Home > Cyclocross

Pre-race bike maintenance before your first cyclocross event this fall

Don't stress yourself needlessly out by arriving with a bike that is in desperate need of some TLC

Cyclocross is here once again, but is your bike ready? Did you ever get around to fixing that loose brake and creaky headset that you just managed to ease through the end of last season? Nothing’s worse than arriving at the race course or pulling your bike out before the year’s first race, only to discover your tubeless tire won’t seal or your disc brake pads are worn through. Shops are busy and trying to fix a nagging mechanical in a rush is no way to start your fall racing.

Naked Bicycles cyclocross steel Carter Woods
Carter Woods’ steel X17 Naked Bicycles cyclocross race bike

Here’s a quick checklist of mechanical issues to help make sure you’re bike’s ready for the first ‘cross race of the season.


Do you have the right tires for early season racing or are there still heavy mud treads on your race wheels? When racing kicks off in Sept., courses tend to be faster and dryer as the true cold and damp weather hasn’t wreaked havoc yet. Come Oct. and Nov. you may need to keep your mud tires close at hand. At the start of the season, you’ll likely be reaching for a faster tire more often than not.

Tubeless sealant

If you’re running tubeless, its a good idea to check to make sure the sealant is still liquid, not all dried up. Even if there’s still some fluid, it’s probably a good idea to add some fresh sealant just in case. You don’t want to be racing on a tire that’s prone to flatting.

Photo: Andrew Davidson

Brake pads

Wear on disc brake pads is harder to monitor but the rigours of cyclocross are such that your pads will wear down quickly. Regardless if you run disc or rim brakes, it’s always a good idea to start the season with a fresh set of brakes. Ensure you won’t be caught off guard starting your season with brakes that are not effective.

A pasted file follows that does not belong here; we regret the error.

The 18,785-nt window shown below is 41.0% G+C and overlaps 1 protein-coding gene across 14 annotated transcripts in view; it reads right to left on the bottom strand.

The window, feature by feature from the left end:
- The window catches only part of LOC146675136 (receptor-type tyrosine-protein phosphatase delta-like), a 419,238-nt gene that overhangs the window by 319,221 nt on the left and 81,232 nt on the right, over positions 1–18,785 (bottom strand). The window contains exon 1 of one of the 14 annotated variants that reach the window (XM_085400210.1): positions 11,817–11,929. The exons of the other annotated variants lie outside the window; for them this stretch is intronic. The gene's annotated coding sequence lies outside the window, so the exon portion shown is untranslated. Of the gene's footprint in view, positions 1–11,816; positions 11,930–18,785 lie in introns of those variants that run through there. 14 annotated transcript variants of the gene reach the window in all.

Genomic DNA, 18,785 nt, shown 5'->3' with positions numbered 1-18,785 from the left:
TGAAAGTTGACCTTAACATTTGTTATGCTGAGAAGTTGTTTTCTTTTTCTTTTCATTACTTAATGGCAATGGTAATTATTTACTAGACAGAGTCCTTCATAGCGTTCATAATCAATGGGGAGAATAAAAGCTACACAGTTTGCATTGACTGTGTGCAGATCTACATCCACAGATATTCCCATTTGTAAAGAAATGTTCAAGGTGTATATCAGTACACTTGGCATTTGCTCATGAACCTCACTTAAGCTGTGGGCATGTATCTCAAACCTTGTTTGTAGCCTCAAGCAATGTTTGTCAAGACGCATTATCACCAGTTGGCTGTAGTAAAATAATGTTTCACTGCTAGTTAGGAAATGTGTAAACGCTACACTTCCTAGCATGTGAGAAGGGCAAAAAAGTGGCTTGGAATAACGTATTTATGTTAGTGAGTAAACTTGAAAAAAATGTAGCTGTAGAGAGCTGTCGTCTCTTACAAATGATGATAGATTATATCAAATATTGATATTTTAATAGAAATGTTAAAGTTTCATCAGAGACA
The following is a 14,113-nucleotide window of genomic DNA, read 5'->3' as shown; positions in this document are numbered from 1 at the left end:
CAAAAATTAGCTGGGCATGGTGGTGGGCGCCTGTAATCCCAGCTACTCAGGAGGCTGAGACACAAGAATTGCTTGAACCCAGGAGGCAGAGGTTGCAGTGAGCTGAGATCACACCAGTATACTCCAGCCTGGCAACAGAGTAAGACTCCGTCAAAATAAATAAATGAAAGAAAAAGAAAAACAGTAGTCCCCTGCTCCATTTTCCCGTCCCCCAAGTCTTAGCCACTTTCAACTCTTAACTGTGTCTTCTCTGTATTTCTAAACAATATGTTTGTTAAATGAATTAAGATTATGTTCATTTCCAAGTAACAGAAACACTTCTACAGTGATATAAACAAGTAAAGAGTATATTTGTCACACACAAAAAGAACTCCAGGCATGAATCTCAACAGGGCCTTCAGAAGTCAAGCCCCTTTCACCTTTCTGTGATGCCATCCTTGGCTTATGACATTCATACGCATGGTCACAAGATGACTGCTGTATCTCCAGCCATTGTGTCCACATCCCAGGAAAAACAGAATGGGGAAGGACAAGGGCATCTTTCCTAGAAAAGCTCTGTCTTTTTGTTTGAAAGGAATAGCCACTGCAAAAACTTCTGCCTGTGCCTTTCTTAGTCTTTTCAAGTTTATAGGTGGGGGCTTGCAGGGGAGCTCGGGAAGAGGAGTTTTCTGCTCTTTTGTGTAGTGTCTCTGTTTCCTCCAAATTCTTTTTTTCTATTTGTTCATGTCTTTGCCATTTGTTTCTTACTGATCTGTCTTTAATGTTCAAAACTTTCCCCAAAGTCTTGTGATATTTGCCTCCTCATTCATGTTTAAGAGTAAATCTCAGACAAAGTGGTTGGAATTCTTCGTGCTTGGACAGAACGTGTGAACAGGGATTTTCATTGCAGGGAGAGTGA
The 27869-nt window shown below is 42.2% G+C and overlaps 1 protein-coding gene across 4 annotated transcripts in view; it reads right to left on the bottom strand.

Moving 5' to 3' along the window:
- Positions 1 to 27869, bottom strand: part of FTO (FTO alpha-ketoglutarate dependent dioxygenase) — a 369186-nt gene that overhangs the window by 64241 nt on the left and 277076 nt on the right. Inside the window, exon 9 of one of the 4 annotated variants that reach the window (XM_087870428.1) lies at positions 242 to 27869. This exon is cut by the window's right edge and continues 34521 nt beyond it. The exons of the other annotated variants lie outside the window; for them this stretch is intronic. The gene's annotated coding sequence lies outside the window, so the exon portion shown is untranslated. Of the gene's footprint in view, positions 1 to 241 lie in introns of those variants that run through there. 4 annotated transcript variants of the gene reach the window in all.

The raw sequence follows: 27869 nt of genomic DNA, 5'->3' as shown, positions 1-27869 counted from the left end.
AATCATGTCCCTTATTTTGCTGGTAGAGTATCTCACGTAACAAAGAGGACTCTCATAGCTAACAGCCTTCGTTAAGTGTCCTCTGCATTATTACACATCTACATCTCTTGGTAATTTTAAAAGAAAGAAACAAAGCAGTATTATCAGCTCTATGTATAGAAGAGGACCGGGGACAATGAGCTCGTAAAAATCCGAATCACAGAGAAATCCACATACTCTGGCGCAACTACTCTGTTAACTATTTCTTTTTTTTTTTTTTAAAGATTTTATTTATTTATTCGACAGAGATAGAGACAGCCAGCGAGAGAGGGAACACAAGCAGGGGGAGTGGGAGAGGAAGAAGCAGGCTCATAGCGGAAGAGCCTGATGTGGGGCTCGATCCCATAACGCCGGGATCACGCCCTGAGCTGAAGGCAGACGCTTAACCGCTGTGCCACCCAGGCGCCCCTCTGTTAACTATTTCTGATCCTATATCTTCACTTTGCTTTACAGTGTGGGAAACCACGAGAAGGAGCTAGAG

Headset and bottom bracket

The mix of mud, rain and sand that makes cyclocross so much fun isn’t very good for your bike. I once watched a mechanic pull out a bottom bracket cup to reveal several centimeters of sand accumulated at the bottom of the frame. If your headset is grinding or creaking or your BB isn’t spinning quite as smooth as it used to, it’s better to fix that right away or it could cause damage to your frame.

Fresh cables and new hydro fluid

Having a bike that brakes and shifts precisely can be a real game-changer for your race season. While the mud and sand of cyclocross can greatly interfere with how your bike is working, starting the season with new cables and fresh hydraulic brake fluid makes a big difference. Cable wear happens gradually but can be exacerbated in ‘cross conditions while impurities such as dirt and water can contaminate hydraulic brake cables reducing braking effectiveness and power. It’s a good idea to have the fluid replaced each season to ensure you never get surprised.

Squeaky disc brakes

Few things are as irritating as riding with disc brakes that emit a high pitched squeal every time you brake. The noise is also probably a warning that the pads or rotor on your bike have been contaminated and are not working as effectively as they should be. To right this, clean the rotor with something like isopropyl alcohol which won’t leave any residue. Brake pads are a little trickier to clean. In most cases, replacing them is the best option but you can try rubbing the surface of the pad on sandpaper to scrap off any contamination.